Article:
A Wisconsin high golf coach quit a day after posting multiple inflammatory and racist statements in a Twitter conversation with African-American NASCAR driver Darrell “Bubba” Wallace Jr.
Cambridge High School coach Brent Nottestad, 42, had been the school’s golf coach since 2014 before quitting Thursday.
Early Wednesday evening, Nottestad posted several Tweets in response to Wallace after the driver posted a Tweet about “race in NASCAR.”
Wallace will become NASCAR’s first full-time African-American driver since 1971 next season. He is a regular in NASCAR’s Camping World Truck and Xfinity series.
Nottestad responded with four tweets mentioning Wallace, and mentioning Wallace’s recently deceased grandmother. He also included a number – 1423 – that has been tied to a white supremacist group in Alabama.
“The Cambridge School District was made aware of several offensive comments made on social media by Cambridge High School boys’ golf coach, Brent Nottestad,” Cambridge Superintendent Bernie Nikolay said in a release Thursday. “After a meeting between Mr. Nottestad and school district officials this morning, Mr. Nottestad resigned his position with the district, effective immediately. As this is a personnel matter, no other statements or comments will be forthcoming from the school district.”
The Cambridge (Wisc.) News first reported the story and offered a breakdown of the Tweets including those from Nottestad, which have been subsequently deleted.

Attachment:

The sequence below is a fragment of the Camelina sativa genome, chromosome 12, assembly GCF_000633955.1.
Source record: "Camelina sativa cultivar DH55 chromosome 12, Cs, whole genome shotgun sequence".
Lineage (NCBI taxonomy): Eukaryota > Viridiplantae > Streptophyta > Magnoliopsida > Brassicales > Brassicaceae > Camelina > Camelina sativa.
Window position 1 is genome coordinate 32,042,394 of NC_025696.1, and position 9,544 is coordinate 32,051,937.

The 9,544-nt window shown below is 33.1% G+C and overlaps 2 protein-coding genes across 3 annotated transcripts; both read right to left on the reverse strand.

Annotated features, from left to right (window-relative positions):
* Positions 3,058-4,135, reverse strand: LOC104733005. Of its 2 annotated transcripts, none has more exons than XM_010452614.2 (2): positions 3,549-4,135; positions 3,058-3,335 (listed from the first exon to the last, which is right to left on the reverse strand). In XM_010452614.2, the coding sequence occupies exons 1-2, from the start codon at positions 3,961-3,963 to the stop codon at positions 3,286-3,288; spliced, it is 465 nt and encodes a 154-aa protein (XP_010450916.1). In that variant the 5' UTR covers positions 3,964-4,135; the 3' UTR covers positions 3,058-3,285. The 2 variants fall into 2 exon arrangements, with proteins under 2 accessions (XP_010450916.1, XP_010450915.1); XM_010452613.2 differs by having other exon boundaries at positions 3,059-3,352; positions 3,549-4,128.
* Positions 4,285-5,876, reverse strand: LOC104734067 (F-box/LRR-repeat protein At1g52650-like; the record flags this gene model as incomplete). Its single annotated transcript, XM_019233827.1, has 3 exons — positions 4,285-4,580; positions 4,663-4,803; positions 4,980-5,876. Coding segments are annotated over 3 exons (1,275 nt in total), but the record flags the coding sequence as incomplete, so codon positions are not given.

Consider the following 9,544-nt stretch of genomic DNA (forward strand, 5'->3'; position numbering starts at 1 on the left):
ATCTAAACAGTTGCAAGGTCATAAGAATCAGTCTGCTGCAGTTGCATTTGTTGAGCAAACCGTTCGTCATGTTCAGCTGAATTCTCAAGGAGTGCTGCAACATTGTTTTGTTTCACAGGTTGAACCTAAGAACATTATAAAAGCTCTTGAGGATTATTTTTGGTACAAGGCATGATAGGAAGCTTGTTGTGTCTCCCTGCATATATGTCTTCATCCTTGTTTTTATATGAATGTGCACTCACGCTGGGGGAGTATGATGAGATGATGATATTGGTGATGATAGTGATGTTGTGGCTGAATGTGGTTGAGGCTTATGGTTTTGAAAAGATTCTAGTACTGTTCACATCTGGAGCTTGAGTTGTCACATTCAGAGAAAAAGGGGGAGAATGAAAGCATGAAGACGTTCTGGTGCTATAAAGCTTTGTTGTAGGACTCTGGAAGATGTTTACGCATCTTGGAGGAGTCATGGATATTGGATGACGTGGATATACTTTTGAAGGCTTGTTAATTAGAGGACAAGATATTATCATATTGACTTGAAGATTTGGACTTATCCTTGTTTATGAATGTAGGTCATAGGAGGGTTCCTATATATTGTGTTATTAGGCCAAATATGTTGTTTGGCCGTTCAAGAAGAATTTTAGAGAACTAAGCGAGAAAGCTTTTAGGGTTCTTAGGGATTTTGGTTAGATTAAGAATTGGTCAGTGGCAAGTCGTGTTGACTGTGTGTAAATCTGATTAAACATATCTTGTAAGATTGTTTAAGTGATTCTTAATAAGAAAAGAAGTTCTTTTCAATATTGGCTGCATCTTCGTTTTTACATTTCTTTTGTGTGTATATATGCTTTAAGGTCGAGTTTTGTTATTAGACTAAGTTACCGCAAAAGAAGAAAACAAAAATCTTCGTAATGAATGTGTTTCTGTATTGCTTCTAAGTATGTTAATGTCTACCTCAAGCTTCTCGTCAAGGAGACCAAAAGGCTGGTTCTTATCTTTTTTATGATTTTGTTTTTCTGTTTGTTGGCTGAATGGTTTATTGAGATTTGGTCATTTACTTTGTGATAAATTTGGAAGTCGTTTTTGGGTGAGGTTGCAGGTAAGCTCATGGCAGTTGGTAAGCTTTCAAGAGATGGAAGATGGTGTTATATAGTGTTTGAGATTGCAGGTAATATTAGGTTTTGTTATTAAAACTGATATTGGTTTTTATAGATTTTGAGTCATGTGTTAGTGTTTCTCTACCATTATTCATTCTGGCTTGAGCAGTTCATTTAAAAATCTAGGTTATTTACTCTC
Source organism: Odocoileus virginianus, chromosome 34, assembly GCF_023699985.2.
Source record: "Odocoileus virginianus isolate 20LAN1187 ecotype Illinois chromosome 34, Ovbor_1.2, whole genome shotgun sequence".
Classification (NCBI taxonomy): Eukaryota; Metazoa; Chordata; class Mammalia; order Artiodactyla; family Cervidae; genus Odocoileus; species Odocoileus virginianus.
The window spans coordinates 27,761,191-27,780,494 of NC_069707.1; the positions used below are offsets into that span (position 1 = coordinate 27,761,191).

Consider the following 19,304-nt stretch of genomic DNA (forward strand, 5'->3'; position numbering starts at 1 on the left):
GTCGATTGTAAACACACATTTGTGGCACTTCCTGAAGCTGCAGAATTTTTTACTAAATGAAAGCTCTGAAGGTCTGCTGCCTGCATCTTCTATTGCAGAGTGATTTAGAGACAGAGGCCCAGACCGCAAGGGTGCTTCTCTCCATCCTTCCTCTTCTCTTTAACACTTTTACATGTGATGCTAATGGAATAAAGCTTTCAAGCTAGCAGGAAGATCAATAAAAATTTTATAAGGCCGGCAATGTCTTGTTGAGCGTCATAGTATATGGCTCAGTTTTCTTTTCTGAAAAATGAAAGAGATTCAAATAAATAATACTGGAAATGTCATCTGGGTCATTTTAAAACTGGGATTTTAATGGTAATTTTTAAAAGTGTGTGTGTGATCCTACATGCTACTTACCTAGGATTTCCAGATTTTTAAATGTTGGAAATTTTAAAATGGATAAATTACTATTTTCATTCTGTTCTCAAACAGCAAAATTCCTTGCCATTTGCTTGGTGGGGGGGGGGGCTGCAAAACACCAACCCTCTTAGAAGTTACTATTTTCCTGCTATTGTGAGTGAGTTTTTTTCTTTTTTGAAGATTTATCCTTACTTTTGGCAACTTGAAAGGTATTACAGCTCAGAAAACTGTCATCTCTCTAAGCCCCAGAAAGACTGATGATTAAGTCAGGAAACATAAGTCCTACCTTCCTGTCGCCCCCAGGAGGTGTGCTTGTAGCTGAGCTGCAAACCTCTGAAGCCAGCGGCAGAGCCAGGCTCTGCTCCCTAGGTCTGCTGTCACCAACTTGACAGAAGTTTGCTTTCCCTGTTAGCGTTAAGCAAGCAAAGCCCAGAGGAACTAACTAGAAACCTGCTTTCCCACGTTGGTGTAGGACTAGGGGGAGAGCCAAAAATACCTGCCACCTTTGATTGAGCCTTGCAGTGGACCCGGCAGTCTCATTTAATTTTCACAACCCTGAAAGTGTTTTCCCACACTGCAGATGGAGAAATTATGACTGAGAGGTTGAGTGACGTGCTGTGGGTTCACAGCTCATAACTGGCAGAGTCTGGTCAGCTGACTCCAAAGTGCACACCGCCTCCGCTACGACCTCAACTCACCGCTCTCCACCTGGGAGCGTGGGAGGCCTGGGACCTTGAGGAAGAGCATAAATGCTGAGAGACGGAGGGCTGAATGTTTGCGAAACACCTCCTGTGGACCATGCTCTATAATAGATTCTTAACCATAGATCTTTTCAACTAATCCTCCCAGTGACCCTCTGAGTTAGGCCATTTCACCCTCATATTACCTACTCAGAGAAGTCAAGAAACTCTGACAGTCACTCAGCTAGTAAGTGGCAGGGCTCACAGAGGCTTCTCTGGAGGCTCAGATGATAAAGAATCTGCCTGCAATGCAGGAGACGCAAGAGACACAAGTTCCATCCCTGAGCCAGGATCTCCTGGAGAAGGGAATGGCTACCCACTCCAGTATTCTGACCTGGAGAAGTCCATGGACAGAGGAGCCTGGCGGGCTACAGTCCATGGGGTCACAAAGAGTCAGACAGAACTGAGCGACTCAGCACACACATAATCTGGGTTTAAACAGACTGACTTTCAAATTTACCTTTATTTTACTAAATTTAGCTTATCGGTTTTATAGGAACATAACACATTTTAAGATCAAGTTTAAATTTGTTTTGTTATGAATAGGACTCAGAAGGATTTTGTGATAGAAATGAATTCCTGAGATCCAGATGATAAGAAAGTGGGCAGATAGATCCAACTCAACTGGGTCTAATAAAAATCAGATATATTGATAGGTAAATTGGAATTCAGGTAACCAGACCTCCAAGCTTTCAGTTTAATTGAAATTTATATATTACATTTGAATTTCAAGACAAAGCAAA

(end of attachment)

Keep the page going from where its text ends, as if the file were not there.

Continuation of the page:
This was Wallace’s initial Tweet:
About 7:20 p.m., Nottestad responded: “Will this fella just go away. Can’t drive himself out of an open wet paper bag. Sad to see the sport let this clown with zero ability.”
About 10 minutes later, Nottestad tweeted again: “Hey @BubbaWallace. Please quit with, ‘I’m black’ bs. You’re terrible. There are 1423 more credible drivers to get that ride than you.”
Nottestad was referring to the recent announcement that Wallace would replace Aric Almirola in Richard Petty Motorsports’ No. 43 car as a full-time driver in 2018.
Wallace responded directly to the second tweet.
Nottestad responded about 7:35 p.m., after generating responses from media types and NASCAR fans.
He quoted a memoriam to Wallace’s grandmother, Jan, that was pinned to his Twitter wall. “Granny Jan die in a police shooting?” Nottestad wrote.
About 7:40 p.m., Nottestad tweeted one final time, this time referencing a photo of Wallace and a white NASCAR fan. “Almost looks like going to the zoo,” Nottestad posted.